Monday, July 6, 2015


Nijo Castle was built in 1603 as the Kyoto residence of the Shogun Tokugawa Ieyasu. After the collapse of the Tokugawa Shogunate in 1867, the castle was used as an imperial palace. Today, the palace buildings are considered to be one of the best surviving examples of feudal castle architecture.

After entering the first circle of defense, one passes through the Chinese style Karamon Gate. Just beyond is the entrance to the Ninomaru palace. This palace was the residence of the Shogun while visiting Kyoto. Separate buildings within are connected via corridors with so called nightingale floors - floors that intentionally squeak as a security against intruders.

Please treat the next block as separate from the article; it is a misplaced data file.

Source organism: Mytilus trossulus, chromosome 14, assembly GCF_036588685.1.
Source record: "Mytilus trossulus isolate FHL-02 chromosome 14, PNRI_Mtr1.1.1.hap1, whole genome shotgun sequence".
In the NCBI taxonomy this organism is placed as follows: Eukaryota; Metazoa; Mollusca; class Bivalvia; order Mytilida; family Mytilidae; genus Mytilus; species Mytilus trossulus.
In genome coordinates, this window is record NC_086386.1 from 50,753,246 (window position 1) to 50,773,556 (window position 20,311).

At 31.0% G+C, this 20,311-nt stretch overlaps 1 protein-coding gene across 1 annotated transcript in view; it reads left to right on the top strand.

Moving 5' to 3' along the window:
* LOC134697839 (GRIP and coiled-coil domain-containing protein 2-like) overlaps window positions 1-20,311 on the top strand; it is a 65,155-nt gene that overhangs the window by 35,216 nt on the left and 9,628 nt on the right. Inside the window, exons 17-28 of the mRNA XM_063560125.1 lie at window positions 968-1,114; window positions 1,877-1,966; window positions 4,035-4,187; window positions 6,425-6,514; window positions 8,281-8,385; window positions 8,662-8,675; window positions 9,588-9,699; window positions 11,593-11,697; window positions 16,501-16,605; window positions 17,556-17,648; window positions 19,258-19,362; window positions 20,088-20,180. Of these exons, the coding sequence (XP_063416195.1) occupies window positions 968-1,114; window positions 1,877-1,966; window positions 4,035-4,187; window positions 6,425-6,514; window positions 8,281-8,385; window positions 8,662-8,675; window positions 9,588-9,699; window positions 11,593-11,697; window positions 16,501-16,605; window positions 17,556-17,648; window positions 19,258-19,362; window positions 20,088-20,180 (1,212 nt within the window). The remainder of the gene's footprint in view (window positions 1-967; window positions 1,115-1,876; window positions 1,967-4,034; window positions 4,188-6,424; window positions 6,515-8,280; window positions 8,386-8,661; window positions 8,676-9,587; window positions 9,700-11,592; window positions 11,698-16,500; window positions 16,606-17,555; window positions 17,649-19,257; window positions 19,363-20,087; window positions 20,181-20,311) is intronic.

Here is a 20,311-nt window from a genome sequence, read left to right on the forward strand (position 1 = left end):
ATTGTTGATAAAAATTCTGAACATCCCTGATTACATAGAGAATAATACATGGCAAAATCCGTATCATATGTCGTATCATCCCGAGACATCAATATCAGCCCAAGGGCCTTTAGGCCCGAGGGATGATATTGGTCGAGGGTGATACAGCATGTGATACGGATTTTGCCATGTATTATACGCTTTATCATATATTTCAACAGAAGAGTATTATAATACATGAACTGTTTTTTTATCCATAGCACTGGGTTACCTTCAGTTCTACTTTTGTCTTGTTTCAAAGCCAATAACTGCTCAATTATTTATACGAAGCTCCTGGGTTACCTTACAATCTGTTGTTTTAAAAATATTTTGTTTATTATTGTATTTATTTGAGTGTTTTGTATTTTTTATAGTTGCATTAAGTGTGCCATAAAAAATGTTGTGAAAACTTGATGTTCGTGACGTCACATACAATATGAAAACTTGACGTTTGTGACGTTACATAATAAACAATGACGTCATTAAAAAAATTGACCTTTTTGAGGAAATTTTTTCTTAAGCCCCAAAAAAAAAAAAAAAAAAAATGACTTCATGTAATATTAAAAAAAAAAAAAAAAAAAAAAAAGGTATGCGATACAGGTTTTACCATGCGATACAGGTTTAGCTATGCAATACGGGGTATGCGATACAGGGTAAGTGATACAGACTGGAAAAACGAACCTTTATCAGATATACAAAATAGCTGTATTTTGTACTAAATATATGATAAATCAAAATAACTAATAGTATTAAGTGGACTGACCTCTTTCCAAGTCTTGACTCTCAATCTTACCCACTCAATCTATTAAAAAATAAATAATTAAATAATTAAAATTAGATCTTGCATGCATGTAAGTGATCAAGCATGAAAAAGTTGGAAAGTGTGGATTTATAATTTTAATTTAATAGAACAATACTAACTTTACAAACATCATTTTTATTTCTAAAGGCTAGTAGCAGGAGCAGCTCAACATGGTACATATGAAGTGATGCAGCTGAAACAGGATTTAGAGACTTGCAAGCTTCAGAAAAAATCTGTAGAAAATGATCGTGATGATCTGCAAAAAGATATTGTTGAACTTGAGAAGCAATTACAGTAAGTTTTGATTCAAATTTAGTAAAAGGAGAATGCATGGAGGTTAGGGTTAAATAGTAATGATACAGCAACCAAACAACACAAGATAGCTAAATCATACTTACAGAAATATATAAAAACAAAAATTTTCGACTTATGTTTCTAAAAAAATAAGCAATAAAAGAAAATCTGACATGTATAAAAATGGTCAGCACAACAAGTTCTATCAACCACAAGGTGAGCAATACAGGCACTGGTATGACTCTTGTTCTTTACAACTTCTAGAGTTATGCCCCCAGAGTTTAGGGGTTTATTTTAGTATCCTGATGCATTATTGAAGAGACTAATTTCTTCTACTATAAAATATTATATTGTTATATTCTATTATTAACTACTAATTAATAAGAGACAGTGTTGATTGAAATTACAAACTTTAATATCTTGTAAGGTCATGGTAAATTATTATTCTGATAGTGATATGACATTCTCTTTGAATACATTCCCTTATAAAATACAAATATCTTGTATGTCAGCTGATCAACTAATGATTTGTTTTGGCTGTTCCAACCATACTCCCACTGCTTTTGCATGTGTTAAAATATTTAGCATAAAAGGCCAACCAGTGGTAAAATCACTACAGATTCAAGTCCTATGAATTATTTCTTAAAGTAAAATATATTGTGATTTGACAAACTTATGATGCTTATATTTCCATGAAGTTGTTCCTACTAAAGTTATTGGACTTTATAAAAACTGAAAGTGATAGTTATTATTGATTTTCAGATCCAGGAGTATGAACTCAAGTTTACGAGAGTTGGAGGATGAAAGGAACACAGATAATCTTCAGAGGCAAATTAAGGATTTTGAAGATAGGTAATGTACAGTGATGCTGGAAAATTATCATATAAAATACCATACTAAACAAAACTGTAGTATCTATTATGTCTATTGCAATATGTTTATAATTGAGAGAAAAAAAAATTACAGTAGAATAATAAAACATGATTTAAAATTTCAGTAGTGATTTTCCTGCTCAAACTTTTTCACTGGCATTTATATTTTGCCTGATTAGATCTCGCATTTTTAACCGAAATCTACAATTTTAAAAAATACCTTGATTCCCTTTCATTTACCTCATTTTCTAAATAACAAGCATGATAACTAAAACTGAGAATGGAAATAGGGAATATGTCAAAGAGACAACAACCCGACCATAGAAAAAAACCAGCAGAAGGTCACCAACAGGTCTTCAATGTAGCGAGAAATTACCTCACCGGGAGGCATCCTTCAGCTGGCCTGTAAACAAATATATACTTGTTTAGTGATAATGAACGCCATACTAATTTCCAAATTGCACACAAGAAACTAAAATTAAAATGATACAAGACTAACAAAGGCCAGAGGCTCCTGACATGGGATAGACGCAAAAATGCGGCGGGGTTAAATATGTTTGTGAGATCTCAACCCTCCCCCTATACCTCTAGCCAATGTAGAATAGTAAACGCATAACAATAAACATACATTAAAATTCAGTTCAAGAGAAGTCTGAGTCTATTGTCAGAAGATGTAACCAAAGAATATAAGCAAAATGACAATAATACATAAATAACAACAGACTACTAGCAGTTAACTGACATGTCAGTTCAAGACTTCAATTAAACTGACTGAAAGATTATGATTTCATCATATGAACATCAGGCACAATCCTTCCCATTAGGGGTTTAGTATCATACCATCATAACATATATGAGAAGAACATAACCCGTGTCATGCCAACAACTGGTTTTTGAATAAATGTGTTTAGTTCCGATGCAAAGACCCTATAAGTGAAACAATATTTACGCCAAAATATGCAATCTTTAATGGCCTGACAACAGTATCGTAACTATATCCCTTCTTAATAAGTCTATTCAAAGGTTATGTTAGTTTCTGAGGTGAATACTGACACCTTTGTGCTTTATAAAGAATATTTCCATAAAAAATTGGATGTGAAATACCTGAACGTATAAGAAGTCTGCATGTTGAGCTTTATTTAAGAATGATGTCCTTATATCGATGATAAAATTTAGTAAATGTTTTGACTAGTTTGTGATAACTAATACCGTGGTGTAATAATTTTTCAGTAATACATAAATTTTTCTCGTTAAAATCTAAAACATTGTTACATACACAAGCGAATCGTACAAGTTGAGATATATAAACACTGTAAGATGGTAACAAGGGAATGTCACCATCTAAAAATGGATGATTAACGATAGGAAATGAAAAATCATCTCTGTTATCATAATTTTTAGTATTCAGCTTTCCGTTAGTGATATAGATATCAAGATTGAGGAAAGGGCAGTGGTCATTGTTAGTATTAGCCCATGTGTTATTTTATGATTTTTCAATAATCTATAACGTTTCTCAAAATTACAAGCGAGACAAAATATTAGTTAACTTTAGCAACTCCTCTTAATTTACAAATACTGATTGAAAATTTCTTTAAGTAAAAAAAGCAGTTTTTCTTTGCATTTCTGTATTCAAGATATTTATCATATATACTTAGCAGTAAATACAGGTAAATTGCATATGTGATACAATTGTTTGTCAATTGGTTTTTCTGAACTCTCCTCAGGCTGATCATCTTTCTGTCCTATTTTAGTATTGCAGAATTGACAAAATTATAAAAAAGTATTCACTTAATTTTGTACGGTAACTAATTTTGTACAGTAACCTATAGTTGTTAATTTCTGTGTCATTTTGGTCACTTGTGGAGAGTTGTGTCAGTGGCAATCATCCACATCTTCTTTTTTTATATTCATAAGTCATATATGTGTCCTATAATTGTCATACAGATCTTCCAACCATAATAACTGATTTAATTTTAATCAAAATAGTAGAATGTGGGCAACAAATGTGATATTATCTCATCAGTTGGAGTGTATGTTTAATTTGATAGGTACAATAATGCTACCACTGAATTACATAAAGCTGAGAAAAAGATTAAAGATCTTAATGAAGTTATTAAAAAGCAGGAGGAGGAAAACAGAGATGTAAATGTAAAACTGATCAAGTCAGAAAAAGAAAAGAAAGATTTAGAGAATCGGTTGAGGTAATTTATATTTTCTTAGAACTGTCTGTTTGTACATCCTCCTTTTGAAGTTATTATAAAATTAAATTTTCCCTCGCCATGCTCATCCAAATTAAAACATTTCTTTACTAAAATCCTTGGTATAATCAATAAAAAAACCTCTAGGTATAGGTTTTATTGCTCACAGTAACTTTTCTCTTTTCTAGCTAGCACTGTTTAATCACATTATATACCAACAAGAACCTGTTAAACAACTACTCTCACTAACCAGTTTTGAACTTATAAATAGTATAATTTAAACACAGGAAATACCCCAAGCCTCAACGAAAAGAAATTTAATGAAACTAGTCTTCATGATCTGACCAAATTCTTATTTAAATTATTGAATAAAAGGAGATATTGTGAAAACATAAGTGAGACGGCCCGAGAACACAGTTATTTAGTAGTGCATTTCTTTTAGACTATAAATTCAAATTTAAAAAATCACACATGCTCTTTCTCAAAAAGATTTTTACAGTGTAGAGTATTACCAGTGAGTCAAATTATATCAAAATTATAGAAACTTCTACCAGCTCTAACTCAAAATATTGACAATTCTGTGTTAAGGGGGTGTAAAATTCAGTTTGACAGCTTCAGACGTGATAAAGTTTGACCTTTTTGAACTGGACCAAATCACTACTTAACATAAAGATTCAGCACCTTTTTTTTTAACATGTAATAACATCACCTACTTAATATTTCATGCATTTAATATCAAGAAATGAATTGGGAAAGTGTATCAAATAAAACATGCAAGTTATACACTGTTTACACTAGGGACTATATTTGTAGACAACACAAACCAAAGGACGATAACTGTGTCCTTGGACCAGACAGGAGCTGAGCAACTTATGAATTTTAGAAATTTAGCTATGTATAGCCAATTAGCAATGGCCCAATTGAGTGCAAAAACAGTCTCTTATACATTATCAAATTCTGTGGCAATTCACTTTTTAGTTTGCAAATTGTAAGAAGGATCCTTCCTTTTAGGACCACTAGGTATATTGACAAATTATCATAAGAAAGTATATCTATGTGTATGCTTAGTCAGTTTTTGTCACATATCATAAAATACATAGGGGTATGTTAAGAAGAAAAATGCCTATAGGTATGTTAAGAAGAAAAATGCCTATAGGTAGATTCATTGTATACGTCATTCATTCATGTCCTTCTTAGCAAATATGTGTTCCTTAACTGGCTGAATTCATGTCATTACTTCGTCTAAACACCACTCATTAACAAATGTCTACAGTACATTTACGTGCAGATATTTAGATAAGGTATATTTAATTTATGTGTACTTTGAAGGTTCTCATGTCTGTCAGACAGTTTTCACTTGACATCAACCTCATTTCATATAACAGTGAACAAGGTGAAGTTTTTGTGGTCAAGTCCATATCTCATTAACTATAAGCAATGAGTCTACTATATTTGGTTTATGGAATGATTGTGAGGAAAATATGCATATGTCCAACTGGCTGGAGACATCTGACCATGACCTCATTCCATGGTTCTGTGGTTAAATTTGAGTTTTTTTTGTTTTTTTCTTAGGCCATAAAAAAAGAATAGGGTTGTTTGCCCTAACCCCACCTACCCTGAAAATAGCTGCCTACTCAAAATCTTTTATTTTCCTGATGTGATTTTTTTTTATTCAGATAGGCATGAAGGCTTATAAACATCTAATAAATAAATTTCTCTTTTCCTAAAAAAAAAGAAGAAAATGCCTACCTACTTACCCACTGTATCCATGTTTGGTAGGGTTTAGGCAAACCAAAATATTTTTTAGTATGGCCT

The Ninomaru gardens are a traditional landscape garden with a large pond, ornamental stones, and manicured pine trees. The five story castle keep no longer stands, having been destroyed by fire, but one can climb its stairs and foundation for a great view of the inner circle of defense where the current Honmaru Palace now sits. This palace is not open to the public and is still used by the current Emperor.